Connect with us


Nigerians Spend 56.4% of Household income on Food – Report



usda-food-study1Latest figures by the U.S. Department of Agriculture (USDA) has revealed that Nigerians spends 56.4% of their household income on food – the highest in the world.

A look at the report also revealed that from a general point of view, the more developed a country is, the smaller the percentage of household income it spends on food.

Countries that spend the least

There are only eight countries in the world that spend less than 10% of their household income on food. Four of these are in Europe: the UK is third at 8.2%, followed by Switzerland at 8.7%; Ireland spends 9.6% and Austria 9.9%.

The remaining four countries are spread across the globe. The US spends the least at 6.4%, Singapore spends the second lowest amount at 6.7%. Canada spends 9.1% on food, while Australia spends 9.8%.


Countries that spend the most

Nigeria spends over half of household income on food, and there are nine other countries that spend over 40% on food.

Four of them are in Africa: Nigeria 56.4%; Kenya 46.7%; Cameroon 45.6%; and Algeria 42.5%. Four are in Asia: Kazakhstan 43.0%; Philippines 41.9%; Pakistan 40.9%; and Azerbaijan 40.1%. Guatemala is the only South American country to appear in the list and spends 40.6% of its household income on food.


“The figures do not mean that food is more expensive in Nigeria than in the US. In fact, quite the reverse. The average American spends $2,392 per year on food, the average Nigerian half that: $1,132. The average Kenyan spends just $543 a year on food.

However, there can be wide disparities within a country.

Over the past 25 years, the poorest 20% of households in the US spent between 28.8% and 42.6% on food, compared with 6.5% to 9.2% spent by the wealthiest 20% of households,” the report added.


  1. EC

    December 8, 2016 at 11:51 am

    How accurate is it that America spends the least on food. Then how are they consuming the most in the world? With the fattest population?

    • Amaka

      December 8, 2016 at 3:45 pm

      Can they also recalculate based on money being spent on organic food . That should be on a different level. Most Americans spend more now because they don’t want to consume chemicals anymore.

    • Manny

      December 8, 2016 at 7:05 pm

      The amount spent as a percentage of income is what they are talking about not kilocaloric consumption.

  2. Toluwalope

    December 8, 2016 at 1:00 pm

    Just wondering if we’re poor because of how much we spend on food or we spend so much on food because we are poor.

    • Seriously

      December 8, 2016 at 3:50 pm

      Good question. Bottom line, Nigerians love food and enjoy eating. During my last visit, food was the main thing used to entertain in poor and rich households. It’s not much sight seeing or going out to do. You stay home eat and eat until you are tired when you go visit someone else you are bombarded with more food. What helps is most of the foods are fresh, has great nutrients compared to the hormones, chemical preservatives in U.S foods. Weight problem among Nigerians is the big portion, more than two rounds and the different times they consume these foods. All that heavy starch, meat is seated and slept on.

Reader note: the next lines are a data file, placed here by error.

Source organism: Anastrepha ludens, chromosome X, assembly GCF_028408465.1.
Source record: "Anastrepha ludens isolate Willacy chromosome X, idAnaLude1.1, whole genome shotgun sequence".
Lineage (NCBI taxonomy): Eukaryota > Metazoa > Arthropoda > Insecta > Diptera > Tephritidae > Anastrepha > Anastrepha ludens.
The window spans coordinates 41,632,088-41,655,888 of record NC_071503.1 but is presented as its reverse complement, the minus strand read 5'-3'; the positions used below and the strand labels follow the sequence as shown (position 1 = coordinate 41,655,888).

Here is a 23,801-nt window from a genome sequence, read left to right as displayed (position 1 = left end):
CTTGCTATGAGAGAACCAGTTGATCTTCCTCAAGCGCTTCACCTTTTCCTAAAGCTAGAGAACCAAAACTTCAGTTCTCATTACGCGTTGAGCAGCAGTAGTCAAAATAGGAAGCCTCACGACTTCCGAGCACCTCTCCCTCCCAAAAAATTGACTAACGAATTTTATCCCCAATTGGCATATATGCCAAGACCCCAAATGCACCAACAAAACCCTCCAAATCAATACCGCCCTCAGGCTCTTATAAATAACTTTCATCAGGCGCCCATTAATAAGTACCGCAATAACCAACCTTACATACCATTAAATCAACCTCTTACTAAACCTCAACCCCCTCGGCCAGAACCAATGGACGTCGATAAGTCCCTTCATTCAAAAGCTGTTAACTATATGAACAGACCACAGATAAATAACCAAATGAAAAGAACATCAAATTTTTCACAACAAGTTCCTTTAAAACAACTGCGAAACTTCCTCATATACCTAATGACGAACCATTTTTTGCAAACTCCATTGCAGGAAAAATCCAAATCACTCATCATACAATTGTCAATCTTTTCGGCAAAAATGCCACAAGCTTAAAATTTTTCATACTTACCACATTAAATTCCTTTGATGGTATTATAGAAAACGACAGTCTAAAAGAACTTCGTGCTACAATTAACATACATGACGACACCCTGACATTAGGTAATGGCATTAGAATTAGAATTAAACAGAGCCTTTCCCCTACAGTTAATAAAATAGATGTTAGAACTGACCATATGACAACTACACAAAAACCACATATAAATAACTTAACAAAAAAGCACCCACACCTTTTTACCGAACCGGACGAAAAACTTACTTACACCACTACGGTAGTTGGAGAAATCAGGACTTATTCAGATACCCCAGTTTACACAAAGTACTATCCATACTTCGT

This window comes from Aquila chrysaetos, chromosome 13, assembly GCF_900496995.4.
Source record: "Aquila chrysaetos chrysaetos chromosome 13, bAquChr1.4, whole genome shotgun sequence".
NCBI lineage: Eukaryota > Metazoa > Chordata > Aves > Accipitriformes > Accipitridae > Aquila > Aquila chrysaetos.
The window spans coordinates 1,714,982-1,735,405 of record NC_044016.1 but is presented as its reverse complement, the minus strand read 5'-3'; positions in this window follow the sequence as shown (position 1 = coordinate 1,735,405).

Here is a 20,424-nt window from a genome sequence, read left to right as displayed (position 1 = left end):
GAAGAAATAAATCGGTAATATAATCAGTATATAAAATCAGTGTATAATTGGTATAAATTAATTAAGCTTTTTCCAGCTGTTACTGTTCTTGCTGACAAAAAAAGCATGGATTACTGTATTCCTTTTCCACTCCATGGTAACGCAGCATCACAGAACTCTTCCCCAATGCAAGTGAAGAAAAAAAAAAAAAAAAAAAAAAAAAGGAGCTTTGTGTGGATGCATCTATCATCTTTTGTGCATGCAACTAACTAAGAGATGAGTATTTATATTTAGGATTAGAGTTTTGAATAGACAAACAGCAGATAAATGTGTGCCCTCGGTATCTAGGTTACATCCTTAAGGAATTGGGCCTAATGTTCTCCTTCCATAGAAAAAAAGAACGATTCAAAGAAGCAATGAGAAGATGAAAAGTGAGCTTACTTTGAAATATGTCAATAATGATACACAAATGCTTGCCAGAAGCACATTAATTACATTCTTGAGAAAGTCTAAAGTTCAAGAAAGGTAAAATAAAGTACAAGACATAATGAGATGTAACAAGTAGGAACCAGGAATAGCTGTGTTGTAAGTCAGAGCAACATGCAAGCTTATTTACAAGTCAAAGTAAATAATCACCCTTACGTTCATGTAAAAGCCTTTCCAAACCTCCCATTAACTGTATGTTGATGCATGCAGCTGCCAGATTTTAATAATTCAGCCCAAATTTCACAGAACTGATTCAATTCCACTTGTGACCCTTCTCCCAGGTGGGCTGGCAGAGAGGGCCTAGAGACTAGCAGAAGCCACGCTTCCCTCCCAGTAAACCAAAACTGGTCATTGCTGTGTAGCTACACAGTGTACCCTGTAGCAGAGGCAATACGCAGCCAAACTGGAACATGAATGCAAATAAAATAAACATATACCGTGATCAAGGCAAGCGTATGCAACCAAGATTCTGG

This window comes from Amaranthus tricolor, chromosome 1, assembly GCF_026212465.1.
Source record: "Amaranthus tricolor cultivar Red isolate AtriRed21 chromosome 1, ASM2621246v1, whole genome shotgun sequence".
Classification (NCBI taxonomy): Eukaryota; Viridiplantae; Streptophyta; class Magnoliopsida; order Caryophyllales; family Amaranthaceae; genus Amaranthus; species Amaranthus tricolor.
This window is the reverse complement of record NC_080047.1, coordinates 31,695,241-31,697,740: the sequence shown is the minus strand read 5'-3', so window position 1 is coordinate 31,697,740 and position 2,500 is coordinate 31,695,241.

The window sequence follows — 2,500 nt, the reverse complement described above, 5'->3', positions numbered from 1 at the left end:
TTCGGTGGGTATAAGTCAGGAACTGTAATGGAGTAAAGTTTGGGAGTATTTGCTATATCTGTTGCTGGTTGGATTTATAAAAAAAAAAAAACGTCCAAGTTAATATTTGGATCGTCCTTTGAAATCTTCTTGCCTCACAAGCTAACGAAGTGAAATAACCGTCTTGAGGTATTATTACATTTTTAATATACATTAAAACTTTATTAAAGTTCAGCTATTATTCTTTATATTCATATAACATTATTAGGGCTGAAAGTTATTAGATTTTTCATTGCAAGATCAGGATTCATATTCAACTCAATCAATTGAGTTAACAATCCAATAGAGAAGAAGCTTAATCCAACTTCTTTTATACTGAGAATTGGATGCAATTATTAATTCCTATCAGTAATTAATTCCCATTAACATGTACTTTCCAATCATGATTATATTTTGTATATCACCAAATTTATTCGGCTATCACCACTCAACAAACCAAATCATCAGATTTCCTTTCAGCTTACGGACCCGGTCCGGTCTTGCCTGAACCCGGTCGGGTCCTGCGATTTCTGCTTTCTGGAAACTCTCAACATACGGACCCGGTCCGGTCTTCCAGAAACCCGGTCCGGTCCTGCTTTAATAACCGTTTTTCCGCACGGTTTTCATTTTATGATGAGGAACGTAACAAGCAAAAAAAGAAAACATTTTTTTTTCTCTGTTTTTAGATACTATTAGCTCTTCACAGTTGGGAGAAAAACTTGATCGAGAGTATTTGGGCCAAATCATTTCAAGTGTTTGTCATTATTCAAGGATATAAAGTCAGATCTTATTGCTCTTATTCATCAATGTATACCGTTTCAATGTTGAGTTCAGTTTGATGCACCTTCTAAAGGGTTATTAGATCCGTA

Food and music are two common things that goes across the board in Nigeria.

    • jiro

      December 8, 2016 at 6:47 pm

      Very good question!

  3. Oppy

    December 8, 2016 at 1:05 pm

    This is just as a result of the fact that Nigeria is suffering from poverty. The household income is very low and people need to eat, hence, we tend to spend a higher percentage of our income on food.
    The state of our economy is so worrisome.

    • Weezy

      December 8, 2016 at 10:15 pm

      Precisely. It has nothing to do with how much we like to eat (really?). Every person on earth likes to eat. Nigerians spend so much of their income on food because wages are so low.

      Americans spend a lower percentage because wages in America are exponentially higher.

  4. Engoz

    December 8, 2016 at 2:35 pm

    Probably due to the average household size. I will speculate it’s quite high in Nigeria compared to the others. Many Nigerian families have greater than 2-3 kids, then add extended family members paying a visit that can last up to 10 years. We can also factor in our owambe parties we throw every week.

  5. Fleur

    December 8, 2016 at 3:25 pm

    Bella, welcome to the world of creating real enlightenment for human development through news. Thank you so very much for this kind of post. Please post some more. What this means is that when the average Nigerian receives their paycheck, a little over half goes to food only. Food is a necessity or “essential commodity.” Transportation is another one ….”transportation to economic opportunity.” Housing is another essential commodity. If food is accounting for more than half, imagine what is left when you transport your self to work and kids to school and then you have to pay rent. Do we see why kidnapping and vile crimes are now the norm? Dan Buhari – please take action Bro. we need you now. Inbox me, Mr President if you are short of ideas. Oxygen can be a scarce commodity up there in Aso Rock and that will prevent the brain from working well. You need bursts of new ideas. We should not wait for USDA to track and report this s**t for us. We should be doing comparisons like median income to cost of living. we should use this information to ascertain what the living wage should be for low income Nigerians. We should use these types of data to argue for programs to support the socially and economically disadvantaged.

Leave a Reply

Your email address will not be published. Required fields are marked *

This site uses Akismet to reduce spam. Learn how your comment data is processed.

Tangerine Africa

Star Features